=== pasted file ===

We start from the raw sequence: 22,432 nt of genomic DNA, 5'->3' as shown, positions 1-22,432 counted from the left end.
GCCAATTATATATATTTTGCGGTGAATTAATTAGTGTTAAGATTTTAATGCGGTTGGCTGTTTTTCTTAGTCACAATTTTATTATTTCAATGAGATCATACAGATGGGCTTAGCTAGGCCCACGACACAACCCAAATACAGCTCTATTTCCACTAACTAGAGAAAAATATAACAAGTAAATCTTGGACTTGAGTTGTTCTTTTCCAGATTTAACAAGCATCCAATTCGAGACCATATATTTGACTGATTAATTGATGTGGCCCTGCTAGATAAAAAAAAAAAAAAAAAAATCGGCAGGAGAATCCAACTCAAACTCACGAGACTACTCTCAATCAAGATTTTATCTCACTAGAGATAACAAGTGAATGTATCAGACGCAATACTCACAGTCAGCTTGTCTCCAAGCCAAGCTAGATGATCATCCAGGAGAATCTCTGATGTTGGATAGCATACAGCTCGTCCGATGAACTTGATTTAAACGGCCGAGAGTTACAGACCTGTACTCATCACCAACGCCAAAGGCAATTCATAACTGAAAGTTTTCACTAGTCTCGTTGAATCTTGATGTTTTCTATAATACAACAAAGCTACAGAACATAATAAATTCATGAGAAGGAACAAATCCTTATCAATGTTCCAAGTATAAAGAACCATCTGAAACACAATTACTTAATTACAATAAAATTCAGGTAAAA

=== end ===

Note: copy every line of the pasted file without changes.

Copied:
We start from the raw sequence: 22,432 nt of genomic DNA, 5'->3' as shown, positions 1-22,432 counted from the left end.
GCCAATTATATATATTTTGCGGTGAATTAATTAGTGTTAAGATTTTAATGCGGTTGGCTGTTTTTCTTAGTCACAATTTTATTATTTCAATGAGATCATACAGATGGGCTTAGCTAGGCCCACGACACAACCCAAATACAGCTCTATTTCCACTAACTAGAGAAAAATATAACAAGTAAATCTTGGACTTGAGTTGTTCTTTTCCAGATTTAACAAGCATCCAATTCGAGACCATATATTTGACTGATTAATTGATGTGGCCCTGCTAGATAAAAAAAAAAAAAAAAAAATCGGCAGGAGAATCCAACTCAAACTCACGAGACTACTCTCAATCAAGATTTTATCTCACTAGAGATAACAAGTGAATGTATCAGACGCAATACTCACAGTCAGCTTGTCTCCAAGCCAAGCTAGATGATCATCCAGGAGAATCTCTGATGTTGGATAGCATACAGCTCGTCCGATGAACTTGATTTAAACGGCCGAGAGTTACAGACCTGTACTCATCACCAACGCCAAAGGCAATTCATAACTGAAAGTTTTCACTAGTCTCGTTGAATCTTGATGTTTTCTATAATACAACAAAGCTACAGAACATAATAAATTCATGAGAAGGAACAAATCCTTATCAATGTTCCAAGTATAAAGAACCATCTGAAACACAATTACTTAATTACAATAAAATTCAGGTAAAA